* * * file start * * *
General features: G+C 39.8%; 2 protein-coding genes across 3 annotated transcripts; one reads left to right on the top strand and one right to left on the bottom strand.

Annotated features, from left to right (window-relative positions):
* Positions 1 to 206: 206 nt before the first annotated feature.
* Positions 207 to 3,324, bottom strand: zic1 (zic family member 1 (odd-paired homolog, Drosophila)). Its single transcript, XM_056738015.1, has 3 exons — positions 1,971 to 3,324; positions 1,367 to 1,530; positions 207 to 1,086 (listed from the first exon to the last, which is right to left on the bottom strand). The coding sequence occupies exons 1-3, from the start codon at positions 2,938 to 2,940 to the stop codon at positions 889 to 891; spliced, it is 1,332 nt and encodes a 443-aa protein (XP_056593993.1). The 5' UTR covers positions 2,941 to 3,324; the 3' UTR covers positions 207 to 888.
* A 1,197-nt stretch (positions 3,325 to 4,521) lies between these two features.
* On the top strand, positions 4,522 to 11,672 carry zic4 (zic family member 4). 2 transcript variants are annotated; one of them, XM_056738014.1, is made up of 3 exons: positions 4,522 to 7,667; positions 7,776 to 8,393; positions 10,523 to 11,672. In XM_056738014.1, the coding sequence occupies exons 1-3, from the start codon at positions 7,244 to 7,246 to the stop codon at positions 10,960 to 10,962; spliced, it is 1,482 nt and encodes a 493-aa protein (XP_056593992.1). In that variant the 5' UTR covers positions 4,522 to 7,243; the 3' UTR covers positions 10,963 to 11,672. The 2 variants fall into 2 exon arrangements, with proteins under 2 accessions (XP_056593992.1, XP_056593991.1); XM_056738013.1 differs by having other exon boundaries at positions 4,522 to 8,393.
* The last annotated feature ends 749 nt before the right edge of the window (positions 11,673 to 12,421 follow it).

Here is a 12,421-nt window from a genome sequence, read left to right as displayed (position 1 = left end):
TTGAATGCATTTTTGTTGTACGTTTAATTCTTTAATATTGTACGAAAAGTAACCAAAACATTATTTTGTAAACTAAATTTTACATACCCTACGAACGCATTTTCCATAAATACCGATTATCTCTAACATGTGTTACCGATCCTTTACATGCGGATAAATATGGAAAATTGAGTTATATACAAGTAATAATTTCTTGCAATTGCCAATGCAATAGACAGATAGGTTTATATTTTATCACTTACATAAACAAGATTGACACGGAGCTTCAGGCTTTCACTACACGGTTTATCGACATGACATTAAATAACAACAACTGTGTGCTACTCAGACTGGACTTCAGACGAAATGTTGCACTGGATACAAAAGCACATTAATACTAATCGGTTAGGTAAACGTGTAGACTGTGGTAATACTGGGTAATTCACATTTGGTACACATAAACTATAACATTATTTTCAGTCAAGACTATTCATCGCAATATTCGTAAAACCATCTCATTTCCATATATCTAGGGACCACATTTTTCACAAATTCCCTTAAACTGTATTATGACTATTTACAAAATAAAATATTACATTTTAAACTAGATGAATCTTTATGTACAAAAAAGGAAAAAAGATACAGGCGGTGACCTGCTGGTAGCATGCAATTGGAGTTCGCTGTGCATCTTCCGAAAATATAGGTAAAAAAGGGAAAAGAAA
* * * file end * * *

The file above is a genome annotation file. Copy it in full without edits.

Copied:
General features: G+C 39.8%; 2 protein-coding genes across 3 annotated transcripts; one reads left to right on the top strand and one right to left on the bottom strand.

Annotated features, from left to right (window-relative positions):
* Positions 1 to 206: 206 nt before the first annotated feature.
* Positions 207 to 3,324, bottom strand: zic1 (zic family member 1 (odd-paired homolog, Drosophila)). Its single transcript, XM_056738015.1, has 3 exons — positions 1,971 to 3,324; positions 1,367 to 1,530; positions 207 to 1,086 (listed from the first exon to the last, which is right to left on the bottom strand). The coding sequence occupies exons 1-3, from the start codon at positions 2,938 to 2,940 to the stop codon at positions 889 to 891; spliced, it is 1,332 nt and encodes a 443-aa protein (XP_056593993.1). The 5' UTR covers positions 2,941 to 3,324; the 3' UTR covers positions 207 to 888.
* A 1,197-nt stretch (positions 3,325 to 4,521) lies between these two features.
* On the top strand, positions 4,522 to 11,672 carry zic4 (zic family member 4). 2 transcript variants are annotated; one of them, XM_056738014.1, is made up of 3 exons: positions 4,522 to 7,667; positions 7,776 to 8,393; positions 10,523 to 11,672. In XM_056738014.1, the coding sequence occupies exons 1-3, from the start codon at positions 7,244 to 7,246 to the stop codon at positions 10,960 to 10,962; spliced, it is 1,482 nt and encodes a 493-aa protein (XP_056593992.1). In that variant the 5' UTR covers positions 4,522 to 7,243; the 3' UTR covers positions 10,963 to 11,672. The 2 variants fall into 2 exon arrangements, with proteins under 2 accessions (XP_056593992.1, XP_056593991.1); XM_056738013.1 differs by having other exon boundaries at positions 4,522 to 8,393.
* The last annotated feature ends 749 nt before the right edge of the window (positions 11,673 to 12,421 follow it).

Here is a 12,421-nt window from a genome sequence, read left to right as displayed (position 1 = left end):
TTGAATGCATTTTTGTTGTACGTTTAATTCTTTAATATTGTACGAAAAGTAACCAAAACATTATTTTGTAAACTAAATTTTACATACCCTACGAACGCATTTTCCATAAATACCGATTATCTCTAACATGTGTTACCGATCCTTTACATGCGGATAAATATGGAAAATTGAGTTATATACAAGTAATAATTTCTTGCAATTGCCAATGCAATAGACAGATAGGTTTATATTTTATCACTTACATAAACAAGATTGACACGGAGCTTCAGGCTTTCACTACACGGTTTATCGACATGACATTAAATAACAACAACTGTGTGCTACTCAGACTGGACTTCAGACGAAATGTTGCACTGGATACAAAAGCACATTAATACTAATCGGTTAGGTAAACGTGTAGACTGTGGTAATACTGGGTAATTCACATTTGGTACACATAAACTATAACATTATTTTCAGTCAAGACTATTCATCGCAATATTCGTAAAACCATCTCATTTCCATATATCTAGGGACCACATTTTTCACAAATTCCCTTAAACTGTATTATGACTATTTACAAAATAAAATATTACATTTTAAACTAGATGAATCTTTATGTACAAAAAAGGAAAAAAGATACAGGCGGTGACCTGCTGGTAGCATGCAATTGGAGTTCGCTGTGCATCTTCCGAAAATATAGGTAAAAAAGGGAAAAGAAA